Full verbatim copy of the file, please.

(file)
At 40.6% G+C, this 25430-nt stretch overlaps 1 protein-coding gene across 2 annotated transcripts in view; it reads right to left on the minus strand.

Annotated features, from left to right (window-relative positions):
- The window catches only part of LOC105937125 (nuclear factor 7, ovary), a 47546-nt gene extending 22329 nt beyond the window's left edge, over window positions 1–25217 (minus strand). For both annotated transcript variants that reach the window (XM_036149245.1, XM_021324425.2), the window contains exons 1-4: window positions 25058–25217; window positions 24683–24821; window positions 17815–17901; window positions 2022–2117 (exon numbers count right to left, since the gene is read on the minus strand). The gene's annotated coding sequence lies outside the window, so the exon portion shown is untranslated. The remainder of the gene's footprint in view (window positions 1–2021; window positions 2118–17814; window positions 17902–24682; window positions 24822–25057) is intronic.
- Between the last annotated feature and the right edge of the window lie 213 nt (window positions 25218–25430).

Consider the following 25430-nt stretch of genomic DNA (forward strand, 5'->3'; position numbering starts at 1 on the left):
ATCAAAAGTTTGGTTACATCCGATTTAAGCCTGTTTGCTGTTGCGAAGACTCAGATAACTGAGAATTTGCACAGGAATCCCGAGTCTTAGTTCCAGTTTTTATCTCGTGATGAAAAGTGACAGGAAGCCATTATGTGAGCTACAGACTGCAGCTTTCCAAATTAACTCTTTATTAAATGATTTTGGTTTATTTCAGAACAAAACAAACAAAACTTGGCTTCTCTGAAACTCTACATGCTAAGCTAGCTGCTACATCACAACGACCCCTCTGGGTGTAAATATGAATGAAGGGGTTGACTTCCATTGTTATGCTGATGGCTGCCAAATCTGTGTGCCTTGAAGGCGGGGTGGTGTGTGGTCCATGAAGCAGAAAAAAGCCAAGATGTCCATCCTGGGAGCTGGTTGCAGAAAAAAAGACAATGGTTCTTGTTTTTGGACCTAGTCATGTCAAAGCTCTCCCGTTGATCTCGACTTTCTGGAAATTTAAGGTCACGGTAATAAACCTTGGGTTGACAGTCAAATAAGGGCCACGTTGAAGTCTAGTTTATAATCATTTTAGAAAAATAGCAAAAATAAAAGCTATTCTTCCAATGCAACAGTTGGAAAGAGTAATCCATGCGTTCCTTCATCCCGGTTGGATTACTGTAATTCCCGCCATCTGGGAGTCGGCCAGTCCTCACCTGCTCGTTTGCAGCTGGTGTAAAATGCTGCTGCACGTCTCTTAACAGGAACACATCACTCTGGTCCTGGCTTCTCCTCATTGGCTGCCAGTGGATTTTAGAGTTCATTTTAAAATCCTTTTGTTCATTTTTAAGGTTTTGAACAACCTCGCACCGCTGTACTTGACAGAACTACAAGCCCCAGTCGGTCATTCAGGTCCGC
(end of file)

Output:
At 40.6% G+C, this 25430-nt stretch overlaps 1 protein-coding gene across 2 annotated transcripts in view; it reads right to left on the minus strand.

Annotated features, from left to right (window-relative positions):
- The window catches only part of LOC105937125 (nuclear factor 7, ovary), a 47546-nt gene extending 22329 nt beyond the window's left edge, over window positions 1–25217 (minus strand). For both annotated transcript variants that reach the window (XM_036149245.1, XM_021324425.2), the window contains exons 1-4: window positions 25058–25217; window positions 24683–24821; window positions 17815–17901; window positions 2022–2117 (exon numbers count right to left, since the gene is read on the minus strand). The gene's annotated coding sequence lies outside the window, so the exon portion shown is untranslated. The remainder of the gene's footprint in view (window positions 1–2021; window positions 2118–17814; window positions 17902–24682; window positions 24822–25057) is intronic.
- Between the last annotated feature and the right edge of the window lie 213 nt (window positions 25218–25430).

Consider the following 25430-nt stretch of genomic DNA (forward strand, 5'->3'; position numbering starts at 1 on the left):
ATCAAAAGTTTGGTTACATCCGATTTAAGCCTGTTTGCTGTTGCGAAGACTCAGATAACTGAGAATTTGCACAGGAATCCCGAGTCTTAGTTCCAGTTTTTATCTCGTGATGAAAAGTGACAGGAAGCCATTATGTGAGCTACAGACTGCAGCTTTCCAAATTAACTCTTTATTAAATGATTTTGGTTTATTTCAGAACAAAACAAACAAAACTTGGCTTCTCTGAAACTCTACATGCTAAGCTAGCTGCTACATCACAACGACCCCTCTGGGTGTAAATATGAATGAAGGGGTTGACTTCCATTGTTATGCTGATGGCTGCCAAATCTGTGTGCCTTGAAGGCGGGGTGGTGTGTGGTCCATGAAGCAGAAAAAAGCCAAGATGTCCATCCTGGGAGCTGGTTGCAGAAAAAAAGACAATGGTTCTTGTTTTTGGACCTAGTCATGTCAAAGCTCTCCCGTTGATCTCGACTTTCTGGAAATTTAAGGTCACGGTAATAAACCTTGGGTTGACAGTCAAATAAGGGCCACGTTGAAGTCTAGTTTATAATCATTTTAGAAAAATAGCAAAAATAAAAGCTATTCTTCCAATGCAACAGTTGGAAAGAGTAATCCATGCGTTCCTTCATCCCGGTTGGATTACTGTAATTCCCGCCATCTGGGAGTCGGCCAGTCCTCACCTGCTCGTTTGCAGCTGGTGTAAAATGCTGCTGCACGTCTCTTAACAGGAACACATCACTCTGGTCCTGGCTTCTCCTCATTGGCTGCCAGTGGATTTTAGAGTTCATTTTAAAATCCTTTTGTTCATTTTTAAGGTTTTGAACAACCTCGCACCGCTGTACTTGACAGAACTACAAGCCCCAGTCGGTCATTCAGGTCCGC